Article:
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Better solar panel efficiency achieved

March 4, 2009 at 1:59 PM   |   Comments

CHESTNUT HILL, Maine, March 4 (UPI) -- U.S. scientists say they have developed a titanium nanostructure that provides an expanded surface area and greater efficiency in the transport of electrons.

Boston College researchers said their achievement will help in developing solar panels thick enough to absorb sunlight, yet thin enough to collect and transport electrons with minimal energy loss.

Assistant Professor Dunwei Wang and his team said they found incorporating two titanium-based semiconductors into a nanoscale structure improved the efficiency of power-collecting efforts by approximately 33 percent.

The researchers said they achieved a peak conversion efficiency of 16.7 percent under ultraviolet light. That compared with an efficiency of 12 percent from a structure composed only of titanium dioxide. Wang said the efficiency gains within the novel material can serve so-called water-splitting, where semiconductor catalysts have been shown to separate and store hydrogen and oxygen gases.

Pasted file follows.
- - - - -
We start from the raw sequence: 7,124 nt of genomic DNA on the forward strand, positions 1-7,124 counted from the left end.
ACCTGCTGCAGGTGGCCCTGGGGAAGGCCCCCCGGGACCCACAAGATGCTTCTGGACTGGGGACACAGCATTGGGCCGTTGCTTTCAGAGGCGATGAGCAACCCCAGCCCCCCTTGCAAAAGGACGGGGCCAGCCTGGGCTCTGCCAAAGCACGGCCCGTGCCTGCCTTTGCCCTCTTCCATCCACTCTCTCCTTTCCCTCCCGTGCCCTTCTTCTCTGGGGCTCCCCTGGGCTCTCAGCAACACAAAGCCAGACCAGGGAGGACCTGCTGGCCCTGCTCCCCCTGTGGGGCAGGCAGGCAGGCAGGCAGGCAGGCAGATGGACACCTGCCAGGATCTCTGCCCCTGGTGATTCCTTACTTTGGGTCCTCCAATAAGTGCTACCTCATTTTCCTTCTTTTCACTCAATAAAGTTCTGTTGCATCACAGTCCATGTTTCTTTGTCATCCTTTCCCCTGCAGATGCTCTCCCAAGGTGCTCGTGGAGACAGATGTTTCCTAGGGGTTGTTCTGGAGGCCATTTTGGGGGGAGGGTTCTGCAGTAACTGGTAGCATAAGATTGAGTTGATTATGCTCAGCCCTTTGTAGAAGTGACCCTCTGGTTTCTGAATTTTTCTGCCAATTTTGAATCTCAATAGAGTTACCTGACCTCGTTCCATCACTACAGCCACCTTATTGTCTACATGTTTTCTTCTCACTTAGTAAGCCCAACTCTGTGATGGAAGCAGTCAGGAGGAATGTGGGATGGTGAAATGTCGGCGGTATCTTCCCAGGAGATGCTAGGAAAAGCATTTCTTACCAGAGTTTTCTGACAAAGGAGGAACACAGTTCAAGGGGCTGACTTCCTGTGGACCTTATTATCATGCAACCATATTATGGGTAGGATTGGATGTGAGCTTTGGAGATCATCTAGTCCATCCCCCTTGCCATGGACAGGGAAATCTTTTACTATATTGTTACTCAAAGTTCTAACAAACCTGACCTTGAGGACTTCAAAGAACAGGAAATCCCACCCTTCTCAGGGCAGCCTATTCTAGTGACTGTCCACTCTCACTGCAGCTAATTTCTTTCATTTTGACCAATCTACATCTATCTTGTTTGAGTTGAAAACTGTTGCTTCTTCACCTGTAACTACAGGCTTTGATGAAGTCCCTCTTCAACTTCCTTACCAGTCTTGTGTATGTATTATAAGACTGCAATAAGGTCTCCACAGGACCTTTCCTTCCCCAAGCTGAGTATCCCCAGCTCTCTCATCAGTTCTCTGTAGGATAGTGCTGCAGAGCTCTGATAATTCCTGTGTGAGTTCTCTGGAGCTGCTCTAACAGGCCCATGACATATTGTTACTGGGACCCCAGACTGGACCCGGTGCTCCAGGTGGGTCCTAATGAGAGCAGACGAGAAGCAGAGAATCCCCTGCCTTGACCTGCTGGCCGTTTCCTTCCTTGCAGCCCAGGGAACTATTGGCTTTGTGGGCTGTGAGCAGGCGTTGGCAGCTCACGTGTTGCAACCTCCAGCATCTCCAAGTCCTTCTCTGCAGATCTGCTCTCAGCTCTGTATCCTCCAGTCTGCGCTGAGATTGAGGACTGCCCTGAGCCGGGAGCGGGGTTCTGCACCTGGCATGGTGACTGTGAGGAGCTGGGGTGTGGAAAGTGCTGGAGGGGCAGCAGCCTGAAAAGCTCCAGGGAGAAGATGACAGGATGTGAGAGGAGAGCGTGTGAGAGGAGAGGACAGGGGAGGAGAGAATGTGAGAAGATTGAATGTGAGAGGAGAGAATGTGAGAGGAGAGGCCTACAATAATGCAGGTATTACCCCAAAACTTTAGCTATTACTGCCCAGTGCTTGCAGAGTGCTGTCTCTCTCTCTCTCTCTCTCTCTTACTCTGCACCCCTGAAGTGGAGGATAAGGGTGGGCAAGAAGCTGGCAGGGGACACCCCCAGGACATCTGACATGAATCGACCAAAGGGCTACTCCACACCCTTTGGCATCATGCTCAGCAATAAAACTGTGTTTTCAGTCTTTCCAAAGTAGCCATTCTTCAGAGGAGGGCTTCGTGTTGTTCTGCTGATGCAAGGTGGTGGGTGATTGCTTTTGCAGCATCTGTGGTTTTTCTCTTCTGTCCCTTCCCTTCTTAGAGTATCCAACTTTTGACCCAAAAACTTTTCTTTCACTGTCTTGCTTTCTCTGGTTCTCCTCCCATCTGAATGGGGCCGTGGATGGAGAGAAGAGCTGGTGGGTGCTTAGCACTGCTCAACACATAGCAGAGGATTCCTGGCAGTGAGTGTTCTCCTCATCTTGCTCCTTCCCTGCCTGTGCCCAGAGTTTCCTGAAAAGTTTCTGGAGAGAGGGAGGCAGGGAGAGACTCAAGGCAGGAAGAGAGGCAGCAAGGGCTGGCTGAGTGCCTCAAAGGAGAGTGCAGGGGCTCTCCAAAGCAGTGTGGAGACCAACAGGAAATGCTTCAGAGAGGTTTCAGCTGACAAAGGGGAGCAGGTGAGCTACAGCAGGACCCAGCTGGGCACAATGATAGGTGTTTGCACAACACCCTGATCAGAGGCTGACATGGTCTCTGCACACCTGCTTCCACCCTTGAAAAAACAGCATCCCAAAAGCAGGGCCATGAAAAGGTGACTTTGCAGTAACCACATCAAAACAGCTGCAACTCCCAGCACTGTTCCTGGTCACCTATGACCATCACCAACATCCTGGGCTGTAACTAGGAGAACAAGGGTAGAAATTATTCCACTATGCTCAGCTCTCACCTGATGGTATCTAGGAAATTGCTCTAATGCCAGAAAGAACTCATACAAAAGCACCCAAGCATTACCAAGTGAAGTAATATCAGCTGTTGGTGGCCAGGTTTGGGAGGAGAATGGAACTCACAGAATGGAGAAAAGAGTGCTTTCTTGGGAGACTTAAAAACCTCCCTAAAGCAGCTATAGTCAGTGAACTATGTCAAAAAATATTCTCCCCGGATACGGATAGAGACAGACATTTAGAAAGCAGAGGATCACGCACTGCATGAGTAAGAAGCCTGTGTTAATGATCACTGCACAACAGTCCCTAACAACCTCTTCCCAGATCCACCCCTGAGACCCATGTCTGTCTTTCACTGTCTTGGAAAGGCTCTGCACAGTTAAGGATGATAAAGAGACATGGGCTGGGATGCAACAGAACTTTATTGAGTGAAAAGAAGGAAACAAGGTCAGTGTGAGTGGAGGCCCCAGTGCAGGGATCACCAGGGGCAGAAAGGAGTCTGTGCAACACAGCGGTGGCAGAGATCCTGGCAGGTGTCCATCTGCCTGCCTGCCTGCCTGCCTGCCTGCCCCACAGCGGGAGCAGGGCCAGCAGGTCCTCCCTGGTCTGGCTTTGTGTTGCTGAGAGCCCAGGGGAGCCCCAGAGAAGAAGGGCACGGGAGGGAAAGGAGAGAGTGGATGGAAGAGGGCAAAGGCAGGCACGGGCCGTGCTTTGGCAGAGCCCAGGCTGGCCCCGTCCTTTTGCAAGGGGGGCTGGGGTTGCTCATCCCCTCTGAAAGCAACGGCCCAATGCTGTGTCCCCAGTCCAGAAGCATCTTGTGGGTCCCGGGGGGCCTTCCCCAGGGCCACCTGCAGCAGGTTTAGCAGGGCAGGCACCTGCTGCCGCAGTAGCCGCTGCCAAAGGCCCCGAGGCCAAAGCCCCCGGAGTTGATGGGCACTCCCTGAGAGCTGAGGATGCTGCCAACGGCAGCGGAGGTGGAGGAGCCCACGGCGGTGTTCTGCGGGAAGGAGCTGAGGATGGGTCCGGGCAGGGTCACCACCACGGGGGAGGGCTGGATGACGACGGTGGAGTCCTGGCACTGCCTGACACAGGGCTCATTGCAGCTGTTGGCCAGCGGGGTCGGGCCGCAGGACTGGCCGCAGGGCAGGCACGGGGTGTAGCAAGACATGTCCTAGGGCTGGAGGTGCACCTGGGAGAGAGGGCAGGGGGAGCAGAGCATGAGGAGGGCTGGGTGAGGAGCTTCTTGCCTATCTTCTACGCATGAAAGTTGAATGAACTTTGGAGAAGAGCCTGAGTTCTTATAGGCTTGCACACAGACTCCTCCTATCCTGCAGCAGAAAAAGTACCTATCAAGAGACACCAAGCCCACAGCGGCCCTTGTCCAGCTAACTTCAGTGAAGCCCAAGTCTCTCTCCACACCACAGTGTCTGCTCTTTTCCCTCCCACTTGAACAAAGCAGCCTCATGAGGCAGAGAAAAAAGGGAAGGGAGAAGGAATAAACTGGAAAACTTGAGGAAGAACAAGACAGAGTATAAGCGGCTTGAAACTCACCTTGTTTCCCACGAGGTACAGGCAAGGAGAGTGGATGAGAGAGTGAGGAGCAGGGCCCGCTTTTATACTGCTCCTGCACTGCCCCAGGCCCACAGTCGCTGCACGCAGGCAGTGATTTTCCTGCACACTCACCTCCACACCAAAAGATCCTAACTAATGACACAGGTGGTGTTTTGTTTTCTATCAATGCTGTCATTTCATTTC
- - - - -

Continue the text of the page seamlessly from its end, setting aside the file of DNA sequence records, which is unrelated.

The research team that included Yongjing Lin, Sa Zhou, Xiaohua Liu and Stafford Sheehan reports the process in the online edition of the Journal of the American Chemical Society.

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